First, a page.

This guest post is by Adam Best of FanSided.
I spent the previous decade figuring out how to “make it” online as a writer. Led Zeppelin’s “Ten Years Gone” comes to mind. Eventually, with the help of my brother, I made a bit of a splash on a Kansas City Chiefs blog called Arrowhead Addict. That effort went so well we decided to make a business out of sports blogging and started the FanSided Network. What started as one lonely Chiefs blog is now a family of 175 sites, with over 300 bloggers and millions of readers.
I’ve gone from figuring out how to blog to figuring out how to make bloggers better. As FanSided’s Editor, that’s my job. In a day and age where Charlie Sheen has dubbed himself a “genius warlock with tiger blood,” I’m gonna take the high road and just say that I know a thing or two about blogging. Ah, screw it. I’m a Blogfather and I’m here to make you a blogger they can’t refuse.
My blogging philosophy, the Four Os, has guided FanSiders for years. Hopefully, this blogging code will now help guide some of you. The Four Os are:
Drumroll please (I picture a grand total of six of you tapping your pens on your desks…).
Elvis. Bowie. M.J. Madonna. Kanye West. Lady Gaga. All talented musicians? Yes, but it was their originality, even eccentricity, that allowed their talents to come to the forefront. Am I saying that you have to wear one glove, paint your face, announce that George W. Bush hates black people, and then die eating a sub on the toilet? No. What I’m suggesting is for your blog not to be a carbon copy of the existing powerhouse blogs in your category of choice.
Because almost anybody can jump online and start a site, it’s a copycat world out there. Everybody is involved in the same rat race to be first to get to the same story, the same video, the same meme, and then be first to market that post. What happened to establishing your own voice? What happened to being a trend-setter?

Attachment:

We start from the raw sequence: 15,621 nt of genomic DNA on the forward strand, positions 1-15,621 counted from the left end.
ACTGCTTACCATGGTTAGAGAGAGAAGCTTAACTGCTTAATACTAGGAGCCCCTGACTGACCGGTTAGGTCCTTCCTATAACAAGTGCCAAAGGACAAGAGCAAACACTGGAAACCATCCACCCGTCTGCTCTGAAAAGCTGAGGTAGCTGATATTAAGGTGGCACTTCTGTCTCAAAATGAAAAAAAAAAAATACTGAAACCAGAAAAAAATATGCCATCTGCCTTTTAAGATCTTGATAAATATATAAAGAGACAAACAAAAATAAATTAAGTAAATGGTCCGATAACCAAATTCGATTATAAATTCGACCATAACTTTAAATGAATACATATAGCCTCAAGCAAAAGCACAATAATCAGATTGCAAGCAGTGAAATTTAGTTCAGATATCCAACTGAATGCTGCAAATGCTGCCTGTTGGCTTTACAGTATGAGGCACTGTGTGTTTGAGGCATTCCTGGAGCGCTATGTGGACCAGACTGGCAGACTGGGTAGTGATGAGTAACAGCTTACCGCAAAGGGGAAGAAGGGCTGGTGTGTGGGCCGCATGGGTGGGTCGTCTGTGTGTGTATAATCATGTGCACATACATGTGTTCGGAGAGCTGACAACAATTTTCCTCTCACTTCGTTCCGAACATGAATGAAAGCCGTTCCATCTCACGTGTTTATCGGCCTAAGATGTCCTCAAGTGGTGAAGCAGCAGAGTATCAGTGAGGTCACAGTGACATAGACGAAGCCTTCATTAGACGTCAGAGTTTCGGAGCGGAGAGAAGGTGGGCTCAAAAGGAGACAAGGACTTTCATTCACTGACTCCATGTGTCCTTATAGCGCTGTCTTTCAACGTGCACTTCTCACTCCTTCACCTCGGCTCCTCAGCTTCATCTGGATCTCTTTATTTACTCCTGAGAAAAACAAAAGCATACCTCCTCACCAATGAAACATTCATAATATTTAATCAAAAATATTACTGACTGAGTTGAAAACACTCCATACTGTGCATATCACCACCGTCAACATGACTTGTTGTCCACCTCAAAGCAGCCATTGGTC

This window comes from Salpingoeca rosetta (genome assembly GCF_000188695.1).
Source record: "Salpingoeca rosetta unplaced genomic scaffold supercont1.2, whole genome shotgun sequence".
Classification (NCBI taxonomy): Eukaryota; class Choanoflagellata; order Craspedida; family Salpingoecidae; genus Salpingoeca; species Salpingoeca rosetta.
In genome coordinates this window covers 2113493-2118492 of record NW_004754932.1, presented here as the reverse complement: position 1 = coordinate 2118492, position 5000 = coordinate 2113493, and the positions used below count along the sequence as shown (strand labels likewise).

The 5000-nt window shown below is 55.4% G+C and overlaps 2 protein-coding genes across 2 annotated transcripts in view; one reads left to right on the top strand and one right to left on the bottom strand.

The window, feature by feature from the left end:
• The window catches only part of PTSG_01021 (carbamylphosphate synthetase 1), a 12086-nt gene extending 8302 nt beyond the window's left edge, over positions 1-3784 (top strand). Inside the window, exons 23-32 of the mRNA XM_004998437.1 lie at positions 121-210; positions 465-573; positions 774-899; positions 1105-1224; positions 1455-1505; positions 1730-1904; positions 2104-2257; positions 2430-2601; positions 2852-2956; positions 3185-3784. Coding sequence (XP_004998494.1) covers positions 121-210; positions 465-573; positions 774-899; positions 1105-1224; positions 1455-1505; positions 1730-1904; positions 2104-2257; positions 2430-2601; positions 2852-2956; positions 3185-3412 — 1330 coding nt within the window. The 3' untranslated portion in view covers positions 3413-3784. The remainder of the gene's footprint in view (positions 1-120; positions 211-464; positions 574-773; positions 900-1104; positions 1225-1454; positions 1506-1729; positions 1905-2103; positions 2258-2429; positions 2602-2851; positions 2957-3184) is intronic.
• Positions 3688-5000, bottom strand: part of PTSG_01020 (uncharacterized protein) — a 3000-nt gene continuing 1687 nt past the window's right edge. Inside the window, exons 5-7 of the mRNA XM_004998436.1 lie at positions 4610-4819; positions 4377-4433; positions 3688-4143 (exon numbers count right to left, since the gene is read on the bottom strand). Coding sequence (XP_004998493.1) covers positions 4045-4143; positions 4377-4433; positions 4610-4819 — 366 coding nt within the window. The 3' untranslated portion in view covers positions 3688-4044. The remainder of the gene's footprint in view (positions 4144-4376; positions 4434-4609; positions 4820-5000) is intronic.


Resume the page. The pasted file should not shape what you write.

You don’t want to be viewed as a walking, talking spambot. Nobody really breaks news at this point. C’mon, everybody already heard about it on Twitter. My little sister broke the story on her Facebook page before most blogs did. Your focus should be on crafting original content that’s well written and different from anything else you can find on the Net. Research your niche; figure out its staples and what’s missing. Look outside your niche for inspiration. Put together a game plan to make your site one of a kind. Don’t be afraid of trial and error either. Your audiences will eventually only remember your hits, not your misses, and if you compile enough hits you’ll be well on your way.
Say what you will about Lady Gaga and her idiosyncrasies, but there’s only one of her and her schtick feels more natural than gimmicky. She’s made herself an indispensable part of the music scene. You’d be wise to do the same in your category.
Let’s say you own a restaurant. Let’s even say your place has spectacular food, a convenient location and great atmosphere. The problem? You only serve one meal, lunch, and only serve it Monday, Wednesday and Friday. If that was the case, you’d expect patrons to visit somewhat frequently during those times, but not during other times. Most bloggers serve up content about as infrequently, yet expect different results—great daily traffic. That’s unreasonable.